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Mollihan v. Stephany





APPEAL from the Circuit Court of Cook County; the Hon. ARTHUR L. DUNNE, Judge, presiding.


This is a contest between Dennis J. Mollihan, the plaintiff, and State Farm Mutual Automobile Insurance Company, the garnishee, over the validity of an automobile policy issued by the latter to Joseph Stephany, the defendant, on December 4, 1970. Stephany, while driving his automobile on December 10, 1970, had a rear-end collision with the plaintiff's automobile. The plaintiff suffered personal injuries, obtained a default judgment against Stephany and promptly filed a garnishment proceeding against State Farm.

State Farm denied indebtedness to Stephany in its answers to interrogatories propounded to it by plaintiff. It also filed an additional document under oath which in substance alleged that in applying to State Farm for the automobile policy 6 days before the accident, Stephany represented that no driver's license for any member of his household had been revoked in the preceding 3 years and that this was untrue since Mrs. Stephany's license had been revoked. It further alleged that after learning of the misrepresentation State Farm notified Stephany 18 days after the accident that his policy was rescinded and void from its inception.

Plaintiff moved for summary judgment. One of the grounds for summary judgment stated in the motion was as follows:

"2. That Garnishee-defendant under policy number 4972451 FO 4-13 made payment under the collision insurance to judgment-debtor Joseph Stephany for property damage to his automobile as a result of the occurrence out of which the judgment herein arises."

Plaintiff filed Stephany's deposition in support of its motion. It was taken by the defendant and the plaintiff did not attend the deposition. Stephany testified that the damage to his own car was repaired by State Farm.

An additional ground for summary judgment urged upon us by plaintiff is that Stephany informed State Farm's agent of Mrs. Stephany's license revocation at the time he gave the agent the insurance application, and consequently he made no misrepresentation to State Farm.

In response to plaintiff's motion for summary judgment, State Farm filed an affidavit of its agent stating that Stephany informed him at the time the application for insurance was received that there had been no revocation or suspension of the driver's license of any member of his household. State Farm also filed a motion for judgment on the pleadings on the ground that its additional answer constituted a defense which was admitted because the plaintiff failed to respond to it. In addition, State Farm filed an answer to plaintiff's motion for summary judgment which in no way responded to the plaintiff's allegation or evidence of payment to Stephany under the collision insurance provision of the policy. State Farm's answer also failed to state when it learned of Stephany's misrepresentation concerning revocation of his wife's license.

The circuit court denied the garnishee's motion for judgment on the pleadings and allowed the plaintiff's motion for summary judgment. State Farm, as garnishee, is appealing and seeks dismissal of the garnishment or reversal of the summary judgment and a remand for trial.

Section 11(a) of the garnishment act (Ill. Rev. Stat. 1973, ch. 62, § 43(a)), provides that a garnishee's answer shall be considered denied without further pleading. The failure of the plaintiff to respond to the garnishee's additional answer was, therefore, not an admission of its allegations.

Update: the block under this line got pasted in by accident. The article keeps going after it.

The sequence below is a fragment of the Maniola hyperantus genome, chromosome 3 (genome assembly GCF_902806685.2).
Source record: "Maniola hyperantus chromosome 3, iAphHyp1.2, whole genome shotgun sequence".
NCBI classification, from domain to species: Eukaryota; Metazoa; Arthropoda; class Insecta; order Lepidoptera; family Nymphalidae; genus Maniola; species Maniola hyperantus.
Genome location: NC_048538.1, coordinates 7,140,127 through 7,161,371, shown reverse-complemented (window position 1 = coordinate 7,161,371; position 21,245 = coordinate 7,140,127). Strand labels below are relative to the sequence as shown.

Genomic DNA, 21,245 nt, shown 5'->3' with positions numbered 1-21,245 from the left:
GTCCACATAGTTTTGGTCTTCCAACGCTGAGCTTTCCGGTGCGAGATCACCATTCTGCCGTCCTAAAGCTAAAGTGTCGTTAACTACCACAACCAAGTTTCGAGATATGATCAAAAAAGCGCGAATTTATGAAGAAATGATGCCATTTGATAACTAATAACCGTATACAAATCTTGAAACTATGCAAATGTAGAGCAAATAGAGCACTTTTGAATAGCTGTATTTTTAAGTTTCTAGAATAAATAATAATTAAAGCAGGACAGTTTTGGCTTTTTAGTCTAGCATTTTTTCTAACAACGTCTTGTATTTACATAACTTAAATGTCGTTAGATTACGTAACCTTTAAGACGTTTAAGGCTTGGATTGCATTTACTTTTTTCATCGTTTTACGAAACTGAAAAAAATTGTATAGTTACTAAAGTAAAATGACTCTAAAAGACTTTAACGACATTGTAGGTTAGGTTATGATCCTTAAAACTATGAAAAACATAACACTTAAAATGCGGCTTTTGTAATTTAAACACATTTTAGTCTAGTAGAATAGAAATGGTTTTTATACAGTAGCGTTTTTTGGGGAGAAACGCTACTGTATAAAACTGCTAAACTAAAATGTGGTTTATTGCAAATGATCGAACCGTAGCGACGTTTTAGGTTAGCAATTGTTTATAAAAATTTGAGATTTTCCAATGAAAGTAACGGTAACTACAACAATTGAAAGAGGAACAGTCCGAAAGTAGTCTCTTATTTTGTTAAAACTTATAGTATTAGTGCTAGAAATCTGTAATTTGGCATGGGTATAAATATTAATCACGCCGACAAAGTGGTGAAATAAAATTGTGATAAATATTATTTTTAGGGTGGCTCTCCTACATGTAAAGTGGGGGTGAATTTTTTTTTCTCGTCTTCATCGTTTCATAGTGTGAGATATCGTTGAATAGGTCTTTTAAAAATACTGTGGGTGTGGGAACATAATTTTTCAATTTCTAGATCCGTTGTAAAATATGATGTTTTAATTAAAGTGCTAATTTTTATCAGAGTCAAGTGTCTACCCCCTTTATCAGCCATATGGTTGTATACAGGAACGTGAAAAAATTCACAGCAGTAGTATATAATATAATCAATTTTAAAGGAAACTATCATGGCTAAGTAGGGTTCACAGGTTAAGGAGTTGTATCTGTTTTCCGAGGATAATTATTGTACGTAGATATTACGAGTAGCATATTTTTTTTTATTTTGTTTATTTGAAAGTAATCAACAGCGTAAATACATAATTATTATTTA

• 1 One seeking to rescind a transaction on the ground of fraud or misrepresentation must elect to do so promptly after learning of the fraud or misrepresentation, must announce his purpose and must adhere to it. Farmers Automobile Insurance Association v. Pursley (1971), 130 Ill. App.2d 980-985, 267 N.E.2d 734.) Illinois courts favor affording coverage under an insurance policy wherever the facts justify such coverage. Van Hulle v. State Farm Mutual Automobile Insurance Co. (1968), 99 Ill. App.2d 378, 385, 241 N.E.2d 320.

• 2, 3 State Farm takes the position in its brief that at most its payment for Stephany's collision damage raises an issue of fact as to whether other coverage under the policy remained valid. We agree and summary judgment based on such payment would, therefore, be inappropriate. In any event, the payment could have no significance unless it was made after State Farm learned of the misrepresentation.

• 4 The plaintiff, relying on Boyles v. Freeman (1974), 21 Ill. App.3d 535, 315 N.E.2d 899, argues that State Farm was estopped from rescinding the policy because Stephany disclosed facts with respect to the cancellation of his wife's driver's license which the insurance agent failed to include in the application. Boyles v. Freeman does not support the plaintiff's position because in that case the insurer stipulated that the insured informed the agent receiving the application that his license had been revoked, but the agent who wrote out the application failed to include this information in the form he asked the insured to sign. In this case, State Farm by the affidavit of its agent denied that Stephany ever disclosed that his wife's license had been revoked. The record, therefore, raises a genuine issue of fact with respect to what Stephany told State Farm's agent, and this precludes the granting of summary judgment on this ground.

The lack of evidence showing when State Farm learned of the alleged misrepresentation precludes the granting of summary judgment for an additional reason. That evidence would be material to show whether State Farm acted promptly in rescinding the policy after it acquired this information. Because of the absence of this evidence from the record, we cannot affirm summary judgment in favor of the plaintiff on the ground that ...

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